Politics should be a contest of ideas. Increasingly it’s becoming more and more focused on tactics and personalities. More column inches have been devoted to analysing whether Labour’s tax policies have moved our poll ratings than have been devoted to detailing what the policies actually are and whether they’re a good idea or not. Plenty of publicity has been given to John Key’s Rugby World Cup forays, much less attention to the fact that under his watch unemployment has sky-rocketed and the cost of living is rising at the fastest rate in over 21 years.
But that’s the reality. We can complain about it, or we can get out there and redouble our efforts to promote the ideas we believe in. I want to be part of Labour government after this year’s election because I think we’ve got the best ideas for turning our economy around, giving hard-working Kiwis a break, and securing a brighter future for our country.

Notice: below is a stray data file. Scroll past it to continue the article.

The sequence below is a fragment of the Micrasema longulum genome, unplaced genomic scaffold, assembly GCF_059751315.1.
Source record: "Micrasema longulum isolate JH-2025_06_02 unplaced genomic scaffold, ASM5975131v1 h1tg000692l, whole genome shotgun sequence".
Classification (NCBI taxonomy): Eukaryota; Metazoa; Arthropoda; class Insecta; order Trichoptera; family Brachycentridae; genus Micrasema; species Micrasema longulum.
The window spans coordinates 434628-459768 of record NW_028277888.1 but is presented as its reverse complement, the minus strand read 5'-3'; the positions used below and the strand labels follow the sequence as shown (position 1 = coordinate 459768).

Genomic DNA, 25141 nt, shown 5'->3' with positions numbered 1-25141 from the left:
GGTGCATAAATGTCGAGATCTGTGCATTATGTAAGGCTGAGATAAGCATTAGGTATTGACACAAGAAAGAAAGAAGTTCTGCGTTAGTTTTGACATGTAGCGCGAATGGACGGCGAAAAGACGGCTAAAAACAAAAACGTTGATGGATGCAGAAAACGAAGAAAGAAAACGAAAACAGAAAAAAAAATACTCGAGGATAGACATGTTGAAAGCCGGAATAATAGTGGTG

I hate comparisons between politics and sport, but there is one analogy with sport that I do find useful from time to time. In politics, as in sport, it’s important to “leave it all out on the field”. We compete fiercely with our opponents, we think our ideas are better, and we think we’re better able to manage the challenges we face. But we should never forget that our opponents are also driven by decent intent, however misguided we may think that they are.
Nobody is entitled to power, or to claim ownership of a particular constituency. In a democracy, it’s a right that has to constantly be earned. Likewise, I think it shows total contempt for voters to declare the electoral race all but run before the starting whistle has even been blown. There are still three months to go before polling day, and I, along with my colleagues, intend to campaign for the ideas and values that Labour represents right up to the last hour. This one is too important.